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Estate planning to help you live for today and prepare for tomorrow

Conservatorships

Conservatorships of the Person and Estate


When a person becomes incapacitated at any age and requires help with managing their own affairs, appointing a conservator may become necessary.  Conservatorship is a legal fiduciary role where the probate court appoints a substitute decision-maker for an individual who is determined to be incapable of managing his or her own financial or personal affairs. In Connecticut, a Conservator of the Estate supervises financial affairs, including caring for property, managing bank accounts and ensuring the safe handling of the person's income, the filing of tax returns, and applying for any social services or government benefits that may be available.  A Conservator of the Person supervises personal affairs assuring that the person's basic needs, including food, shelter, clothing and health care, are met. Conservatorships are under the jurisdiction of the local probate court. There are voluntary and involuntary conservatorships, and application procedures and legal effects differ depending on the type of conservatorship sought.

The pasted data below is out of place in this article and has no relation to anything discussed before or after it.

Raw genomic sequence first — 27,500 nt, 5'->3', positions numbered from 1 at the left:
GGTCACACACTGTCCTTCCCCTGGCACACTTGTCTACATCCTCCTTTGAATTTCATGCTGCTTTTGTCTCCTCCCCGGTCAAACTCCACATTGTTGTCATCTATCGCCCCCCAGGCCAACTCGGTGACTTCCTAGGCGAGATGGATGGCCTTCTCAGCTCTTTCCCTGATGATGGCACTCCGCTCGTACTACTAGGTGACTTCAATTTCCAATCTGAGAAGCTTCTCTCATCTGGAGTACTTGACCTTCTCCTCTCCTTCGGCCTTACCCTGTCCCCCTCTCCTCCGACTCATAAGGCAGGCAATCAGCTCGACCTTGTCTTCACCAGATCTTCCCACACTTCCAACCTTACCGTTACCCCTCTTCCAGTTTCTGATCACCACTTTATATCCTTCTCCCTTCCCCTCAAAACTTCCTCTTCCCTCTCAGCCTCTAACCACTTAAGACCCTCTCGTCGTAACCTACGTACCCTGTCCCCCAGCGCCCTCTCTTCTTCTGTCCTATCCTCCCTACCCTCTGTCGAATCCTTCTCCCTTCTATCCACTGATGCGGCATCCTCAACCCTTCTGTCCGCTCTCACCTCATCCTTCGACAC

Our law firm is frequently appointed by local probate courts to serve as a conservator for an incapacitated person, or as the attorney for an incapacitated person who is sought to be conserved.  Building on the strength of our experience, we can offer professional and compassionate advice for families and individuals facing the need for conservatorship for their loved one.  We can advise you about the options available for your particular situation, and whether a conservatorship or some other legal alternative would best suit your needs.




Resources

User Guide - Conservators (pdf)

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